Don’t hate Kip Berman just because he’s better than you
by Aidan Morgan
Pains of Being Pure at Heart
Days of Abandon
Kip Berman –– the founder, frontman and constant member of the Pains of Being Pure at Heart –– is one of those people that all strivers of medium talent know to love but secretly despise. Berman probably wakes up with a few notes in his head, and by the time he’s showered it’s already a melody of Evan Dando-esque sweetness. Unsurprisingly, Days of Abandon (named after Elena Ferrante’s unspeakably good novel The Days of Abandonment) is nothing but one anodyne tune after another, each one constructed with care and produced with finesse. It’s joyful and maddening to hear something so effortlessly good.
Fans of TPoBPaH who loved their lo-fi debut or the massive guitar noise of Belong may not follow the band to this new sonic territory. Berman’s twee sensibilities were balanced by the fuzzbox at his foot. For Days of Abandon, Berman found new musicians and traded in the shoegaze guitar drone for a much lighter sound that recalls the music of The Smiths, Belle and Sebastian, Destroyer and other arch examples. Sometimes the reminders are jarring; “Kelly,” for example, sounds like a rearrangement of The Smiths’ “This Charming Man”.
The most noticeable change (and to my mind, a brilliant one) is the use of Jen Goma as a vocalist on “Kelly” and “Life After Life” — easily the standouts on an album full of memorable songs. I’d be down for a Pains album with Goma on the microphone full-time.
If you love Swedish pop and you’ve heard Little Dragon’s 2011 joint, Ritual Union, you’re likely a fan of the band (not to be confused with Imagine Dragons, a band that’s also popular right now, but in a different way).
Little Dragon’s new record. Nabuma Rubberband, is their fourth since 2007, and comes packed with at least a few rippers, including lead single “Klapp Klapp”. Singer Yukimi Nagano’s soulful narratives dice over twisting synth lines and steady percussion.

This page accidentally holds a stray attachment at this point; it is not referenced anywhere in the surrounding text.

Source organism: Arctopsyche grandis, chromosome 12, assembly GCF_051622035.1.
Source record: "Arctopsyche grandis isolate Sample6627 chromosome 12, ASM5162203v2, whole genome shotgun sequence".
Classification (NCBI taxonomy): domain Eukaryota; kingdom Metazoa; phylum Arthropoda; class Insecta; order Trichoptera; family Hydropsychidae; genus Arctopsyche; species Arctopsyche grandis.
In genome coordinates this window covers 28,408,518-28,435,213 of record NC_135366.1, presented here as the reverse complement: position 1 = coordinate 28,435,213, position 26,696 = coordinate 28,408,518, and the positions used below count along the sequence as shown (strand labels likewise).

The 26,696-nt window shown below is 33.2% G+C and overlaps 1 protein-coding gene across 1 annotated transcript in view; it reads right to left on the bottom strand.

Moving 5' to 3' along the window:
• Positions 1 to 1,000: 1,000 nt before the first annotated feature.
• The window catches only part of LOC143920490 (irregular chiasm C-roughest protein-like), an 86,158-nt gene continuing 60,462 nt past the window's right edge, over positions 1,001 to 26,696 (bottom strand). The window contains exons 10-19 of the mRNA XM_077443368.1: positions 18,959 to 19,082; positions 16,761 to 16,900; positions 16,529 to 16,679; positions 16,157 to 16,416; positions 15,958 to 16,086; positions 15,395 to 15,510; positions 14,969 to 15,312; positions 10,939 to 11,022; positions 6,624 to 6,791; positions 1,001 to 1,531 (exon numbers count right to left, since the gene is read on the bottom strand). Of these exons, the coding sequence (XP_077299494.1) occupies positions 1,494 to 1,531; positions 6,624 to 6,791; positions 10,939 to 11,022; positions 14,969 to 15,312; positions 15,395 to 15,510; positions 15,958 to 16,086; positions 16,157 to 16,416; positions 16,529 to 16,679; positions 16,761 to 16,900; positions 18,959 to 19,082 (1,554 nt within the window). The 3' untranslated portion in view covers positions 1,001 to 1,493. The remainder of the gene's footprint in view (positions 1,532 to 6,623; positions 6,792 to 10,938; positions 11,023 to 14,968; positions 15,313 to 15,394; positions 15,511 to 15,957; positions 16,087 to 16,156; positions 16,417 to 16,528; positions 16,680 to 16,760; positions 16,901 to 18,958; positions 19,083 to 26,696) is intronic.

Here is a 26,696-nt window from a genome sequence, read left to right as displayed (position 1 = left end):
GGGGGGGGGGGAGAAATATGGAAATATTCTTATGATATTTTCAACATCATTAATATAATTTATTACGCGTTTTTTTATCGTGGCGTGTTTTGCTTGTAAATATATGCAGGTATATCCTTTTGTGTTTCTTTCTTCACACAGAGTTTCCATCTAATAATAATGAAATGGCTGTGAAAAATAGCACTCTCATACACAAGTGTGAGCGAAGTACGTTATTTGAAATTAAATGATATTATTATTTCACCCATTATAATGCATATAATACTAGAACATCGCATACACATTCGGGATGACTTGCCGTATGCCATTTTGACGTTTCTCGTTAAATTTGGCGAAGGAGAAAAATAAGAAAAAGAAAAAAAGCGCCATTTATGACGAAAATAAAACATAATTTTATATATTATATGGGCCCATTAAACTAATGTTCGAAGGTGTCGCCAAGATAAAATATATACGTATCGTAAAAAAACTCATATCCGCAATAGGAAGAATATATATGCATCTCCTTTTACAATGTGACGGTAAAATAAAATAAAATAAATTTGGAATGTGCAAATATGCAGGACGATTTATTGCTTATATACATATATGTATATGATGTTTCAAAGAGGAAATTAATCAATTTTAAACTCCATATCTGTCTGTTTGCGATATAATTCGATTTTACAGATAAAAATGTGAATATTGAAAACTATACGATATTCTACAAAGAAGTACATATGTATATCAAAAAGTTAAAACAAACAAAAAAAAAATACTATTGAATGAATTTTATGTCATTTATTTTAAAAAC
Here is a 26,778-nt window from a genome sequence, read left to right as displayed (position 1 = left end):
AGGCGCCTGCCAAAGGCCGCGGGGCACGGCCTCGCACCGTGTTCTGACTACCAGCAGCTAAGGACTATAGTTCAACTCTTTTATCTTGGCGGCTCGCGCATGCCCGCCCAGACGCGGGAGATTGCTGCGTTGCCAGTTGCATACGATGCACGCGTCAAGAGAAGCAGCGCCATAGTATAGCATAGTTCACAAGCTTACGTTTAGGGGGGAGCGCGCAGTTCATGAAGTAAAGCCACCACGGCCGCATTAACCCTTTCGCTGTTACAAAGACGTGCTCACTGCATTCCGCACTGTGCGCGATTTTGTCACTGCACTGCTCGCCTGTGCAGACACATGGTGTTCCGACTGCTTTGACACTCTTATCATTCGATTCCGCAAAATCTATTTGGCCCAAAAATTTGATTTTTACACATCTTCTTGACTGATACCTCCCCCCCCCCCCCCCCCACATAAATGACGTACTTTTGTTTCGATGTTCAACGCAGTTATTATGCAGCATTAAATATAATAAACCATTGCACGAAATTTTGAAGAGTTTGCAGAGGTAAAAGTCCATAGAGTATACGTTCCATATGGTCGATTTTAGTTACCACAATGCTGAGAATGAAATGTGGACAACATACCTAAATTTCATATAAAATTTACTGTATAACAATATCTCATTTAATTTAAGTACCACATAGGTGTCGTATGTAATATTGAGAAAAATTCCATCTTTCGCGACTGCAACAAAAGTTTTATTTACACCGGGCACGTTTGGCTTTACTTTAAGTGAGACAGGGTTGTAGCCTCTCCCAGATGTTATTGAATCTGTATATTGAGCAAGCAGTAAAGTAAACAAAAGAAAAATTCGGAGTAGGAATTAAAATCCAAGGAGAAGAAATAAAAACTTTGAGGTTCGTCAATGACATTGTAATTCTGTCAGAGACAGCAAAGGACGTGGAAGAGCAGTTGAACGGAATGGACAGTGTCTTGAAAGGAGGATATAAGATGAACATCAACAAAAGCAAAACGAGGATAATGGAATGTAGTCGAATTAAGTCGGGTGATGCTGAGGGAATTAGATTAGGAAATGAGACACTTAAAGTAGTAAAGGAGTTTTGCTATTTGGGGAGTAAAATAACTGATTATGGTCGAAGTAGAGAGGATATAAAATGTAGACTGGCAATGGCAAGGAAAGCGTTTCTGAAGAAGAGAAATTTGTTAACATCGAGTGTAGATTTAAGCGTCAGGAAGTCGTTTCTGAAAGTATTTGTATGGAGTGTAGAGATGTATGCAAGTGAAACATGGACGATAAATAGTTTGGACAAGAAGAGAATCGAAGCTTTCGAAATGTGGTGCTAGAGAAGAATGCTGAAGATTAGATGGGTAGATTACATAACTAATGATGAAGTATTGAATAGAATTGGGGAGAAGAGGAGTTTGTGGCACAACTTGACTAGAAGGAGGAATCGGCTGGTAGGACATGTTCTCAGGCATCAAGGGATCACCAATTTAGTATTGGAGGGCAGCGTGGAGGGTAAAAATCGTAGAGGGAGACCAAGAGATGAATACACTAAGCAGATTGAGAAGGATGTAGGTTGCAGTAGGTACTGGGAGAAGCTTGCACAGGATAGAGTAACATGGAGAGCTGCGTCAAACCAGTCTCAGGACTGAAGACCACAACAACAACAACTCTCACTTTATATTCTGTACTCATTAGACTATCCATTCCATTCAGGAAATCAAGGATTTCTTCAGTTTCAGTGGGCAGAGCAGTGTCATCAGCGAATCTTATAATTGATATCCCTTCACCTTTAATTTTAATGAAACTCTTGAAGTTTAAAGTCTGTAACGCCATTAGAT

My opinion of this dreamy pop record was growing more nuanced all the time until I played it too many times and received an error message on the stream sent by the label. “Your maximum number of logins is reached,” it said. I’d been too busy ecstatically dancing to take many notes while listening, but from what I remember, “Cat Rider”, “Paris” and the title track are all sublime. /Jeanette Stewart
I Never Learn
I Never Learn begins like a gorgeous fantasy, rolling in on a chorus of rhythmic acoustic guitars and ending as quickly as a passing thought. This is Sad Girl pop music but it’s not candy, and it’s danceable to boot. The album’s pearly introspection is perfect for grey days mooning about the house trying on clothes you’d forgotten about.
Am I getting femme enough for you? Good. Thumb your nose at that, tough guys.
On this third album, Li flexes her songwriting muscles to great effect, wasting no time on frivolous extras. Floating between intimate acoustic guitars and electronic dance beats, the focused production and the unmasked heartbreak unify the songs into a distinct collection by a maturing artist who wasn’t afraid to say to NME “[it’s] always about me and the guilt and the shame and the hurt and the pride and the confusion of being a woman”. /Amber Goodwyn
It’s unfortunate that the long-awaited Constantines reunion could slow the momentum of Bry Webb’s sophomore solo record. After stepping back from his role as rock frontman, Webb’s work on his own has been stark and subtle but no less tense or haunting than his Cons work.
On the follow-up to 2011’s Provider, Webb is back to making soft-spoken family-friendly folk. On Free Will, a record written for the singer’s young son, light, atmospheric drones and countrified lap steel flourishes accompany Webb’s soft acoustic work. His rough-hewn, blue-collared vocals are similarly dialed back, opting for melody over indie-rock mayhem.
It’s not all nods to dad-rock, though. Free Will has a couple of delicious bursts of noise and pedal-play throughout, glimmers of sonic meltdowns that should keep die-hard Cons fans somewhat satisfied. /Chris Morin